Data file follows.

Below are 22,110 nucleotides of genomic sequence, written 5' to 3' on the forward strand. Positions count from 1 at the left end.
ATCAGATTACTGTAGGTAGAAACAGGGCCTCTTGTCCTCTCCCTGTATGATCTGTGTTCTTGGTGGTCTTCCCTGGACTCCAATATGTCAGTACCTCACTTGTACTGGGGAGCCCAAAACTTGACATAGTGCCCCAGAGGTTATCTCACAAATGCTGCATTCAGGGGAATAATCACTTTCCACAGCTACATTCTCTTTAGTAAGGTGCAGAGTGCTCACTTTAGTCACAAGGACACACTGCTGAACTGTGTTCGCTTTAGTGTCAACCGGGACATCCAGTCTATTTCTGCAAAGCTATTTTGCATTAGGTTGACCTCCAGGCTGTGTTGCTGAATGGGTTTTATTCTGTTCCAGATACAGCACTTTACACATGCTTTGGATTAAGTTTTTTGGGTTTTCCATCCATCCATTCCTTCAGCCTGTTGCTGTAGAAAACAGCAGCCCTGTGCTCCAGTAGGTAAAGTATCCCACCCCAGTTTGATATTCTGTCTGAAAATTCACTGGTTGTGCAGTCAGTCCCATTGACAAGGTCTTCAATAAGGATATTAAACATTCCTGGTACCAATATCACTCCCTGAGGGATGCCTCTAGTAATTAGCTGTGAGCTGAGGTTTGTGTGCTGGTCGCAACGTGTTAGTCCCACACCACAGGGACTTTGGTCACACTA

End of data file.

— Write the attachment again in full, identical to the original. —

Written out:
Below are 22,110 nucleotides of genomic sequence, written 5' to 3' on the forward strand. Positions count from 1 at the left end.
ATCAGATTACTGTAGGTAGAAACAGGGCCTCTTGTCCTCTCCCTGTATGATCTGTGTTCTTGGTGGTCTTCCCTGGACTCCAATATGTCAGTACCTCACTTGTACTGGGGAGCCCAAAACTTGACATAGTGCCCCAGAGGTTATCTCACAAATGCTGCATTCAGGGGAATAATCACTTTCCACAGCTACATTCTCTTTAGTAAGGTGCAGAGTGCTCACTTTAGTCACAAGGACACACTGCTGAACTGTGTTCGCTTTAGTGTCAACCGGGACATCCAGTCTATTTCTGCAAAGCTATTTTGCATTAGGTTGACCTCCAGGCTGTGTTGCTGAATGGGTTTTATTCTGTTCCAGATACAGCACTTTACACATGCTTTGGATTAAGTTTTTTGGGTTTTCCATCCATCCATTCCTTCAGCCTGTTGCTGTAGAAAACAGCAGCCCTGTGCTCCAGTAGGTAAAGTATCCCACCCCAGTTTGATATTCTGTCTGAAAATTCACTGGTTGTGCAGTCAGTCCCATTGACAAGGTCTTCAATAAGGATATTAAACATTCCTGGTACCAATATCACTCCCTGAGGGATGCCTCTAGTAATTAGCTGTGAGCTGAGGTTTGTGTGCTGGTCGCAACGTGTTAGTCCCACACCACAGGGACTTTGGTCACACTA